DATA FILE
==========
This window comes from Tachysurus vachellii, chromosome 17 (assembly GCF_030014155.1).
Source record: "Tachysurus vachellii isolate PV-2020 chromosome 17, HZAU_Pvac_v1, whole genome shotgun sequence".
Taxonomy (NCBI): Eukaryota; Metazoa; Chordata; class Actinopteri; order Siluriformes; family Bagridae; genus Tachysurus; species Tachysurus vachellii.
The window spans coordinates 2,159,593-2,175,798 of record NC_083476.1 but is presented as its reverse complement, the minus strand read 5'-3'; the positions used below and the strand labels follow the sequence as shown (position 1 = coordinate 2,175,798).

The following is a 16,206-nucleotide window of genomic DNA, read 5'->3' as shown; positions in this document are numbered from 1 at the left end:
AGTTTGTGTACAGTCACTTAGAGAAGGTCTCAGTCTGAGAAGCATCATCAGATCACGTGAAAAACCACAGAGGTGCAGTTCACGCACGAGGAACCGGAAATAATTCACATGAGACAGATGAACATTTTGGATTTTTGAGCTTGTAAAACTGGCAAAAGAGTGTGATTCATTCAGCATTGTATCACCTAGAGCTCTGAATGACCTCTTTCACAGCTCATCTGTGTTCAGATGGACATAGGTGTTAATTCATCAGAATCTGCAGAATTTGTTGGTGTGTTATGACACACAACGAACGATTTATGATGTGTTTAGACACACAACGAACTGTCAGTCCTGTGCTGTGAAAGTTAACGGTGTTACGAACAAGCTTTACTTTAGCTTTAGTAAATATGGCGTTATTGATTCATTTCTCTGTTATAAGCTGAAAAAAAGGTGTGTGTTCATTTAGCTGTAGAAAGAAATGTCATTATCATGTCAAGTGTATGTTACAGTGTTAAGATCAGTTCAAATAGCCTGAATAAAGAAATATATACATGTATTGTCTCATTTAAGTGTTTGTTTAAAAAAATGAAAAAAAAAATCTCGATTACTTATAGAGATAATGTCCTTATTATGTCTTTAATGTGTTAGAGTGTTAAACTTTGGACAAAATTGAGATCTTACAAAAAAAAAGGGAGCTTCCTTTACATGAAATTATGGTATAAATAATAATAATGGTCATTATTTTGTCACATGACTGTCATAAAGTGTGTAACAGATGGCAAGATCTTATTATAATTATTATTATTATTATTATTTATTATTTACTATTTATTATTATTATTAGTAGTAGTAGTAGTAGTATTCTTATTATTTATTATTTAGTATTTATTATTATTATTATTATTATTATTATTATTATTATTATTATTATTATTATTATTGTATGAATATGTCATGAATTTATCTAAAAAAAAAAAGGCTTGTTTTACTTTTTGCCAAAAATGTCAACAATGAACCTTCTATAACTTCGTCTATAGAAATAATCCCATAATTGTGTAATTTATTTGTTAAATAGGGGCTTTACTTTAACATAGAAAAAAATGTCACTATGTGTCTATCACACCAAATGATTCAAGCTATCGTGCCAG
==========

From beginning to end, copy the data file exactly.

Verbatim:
This window comes from Tachysurus vachellii, chromosome 17 (assembly GCF_030014155.1).
Source record: "Tachysurus vachellii isolate PV-2020 chromosome 17, HZAU_Pvac_v1, whole genome shotgun sequence".
Taxonomy (NCBI): Eukaryota; Metazoa; Chordata; class Actinopteri; order Siluriformes; family Bagridae; genus Tachysurus; species Tachysurus vachellii.
The window spans coordinates 2,159,593-2,175,798 of record NC_083476.1 but is presented as its reverse complement, the minus strand read 5'-3'; the positions used below and the strand labels follow the sequence as shown (position 1 = coordinate 2,175,798).

The following is a 16,206-nucleotide window of genomic DNA, read 5'->3' as shown; positions in this document are numbered from 1 at the left end:
AGTTTGTGTACAGTCACTTAGAGAAGGTCTCAGTCTGAGAAGCATCATCAGATCACGTGAAAAACCACAGAGGTGCAGTTCACGCACGAGGAACCGGAAATAATTCACATGAGACAGATGAACATTTTGGATTTTTGAGCTTGTAAAACTGGCAAAAGAGTGTGATTCATTCAGCATTGTATCACCTAGAGCTCTGAATGACCTCTTTCACAGCTCATCTGTGTTCAGATGGACATAGGTGTTAATTCATCAGAATCTGCAGAATTTGTTGGTGTGTTATGACACACAACGAACGATTTATGATGTGTTTAGACACACAACGAACTGTCAGTCCTGTGCTGTGAAAGTTAACGGTGTTACGAACAAGCTTTACTTTAGCTTTAGTAAATATGGCGTTATTGATTCATTTCTCTGTTATAAGCTGAAAAAAAGGTGTGTGTTCATTTAGCTGTAGAAAGAAATGTCATTATCATGTCAAGTGTATGTTACAGTGTTAAGATCAGTTCAAATAGCCTGAATAAAGAAATATATACATGTATTGTCTCATTTAAGTGTTTGTTTAAAAAAATGAAAAAAAAAATCTCGATTACTTATAGAGATAATGTCCTTATTATGTCTTTAATGTGTTAGAGTGTTAAACTTTGGACAAAATTGAGATCTTACAAAAAAAAAGGGAGCTTCCTTTACATGAAATTATGGTATAAATAATAATAATGGTCATTATTTTGTCACATGACTGTCATAAAGTGTGTAACAGATGGCAAGATCTTATTATAATTATTATTATTATTATTATTTATTATTTACTATTTATTATTATTATTAGTAGTAGTAGTAGTAGTATTCTTATTATTTATTATTTAGTATTTATTATTATTATTATTATTATTATTATTATTATTATTATTATTATTATTATTATTGTATGAATATGTCATGAATTTATCTAAAAAAAAAAAGGCTTGTTTTACTTTTTGCCAAAAATGTCAACAATGAACCTTCTATAACTTCGTCTATAGAAATAATCCCATAATTGTGTAATTTATTTGTTAAATAGGGGCTTTACTTTAACATAGAAAAAAATGTCACTATGTGTCTATCACACCAAATGATTCAAGCTATCGTGCCAG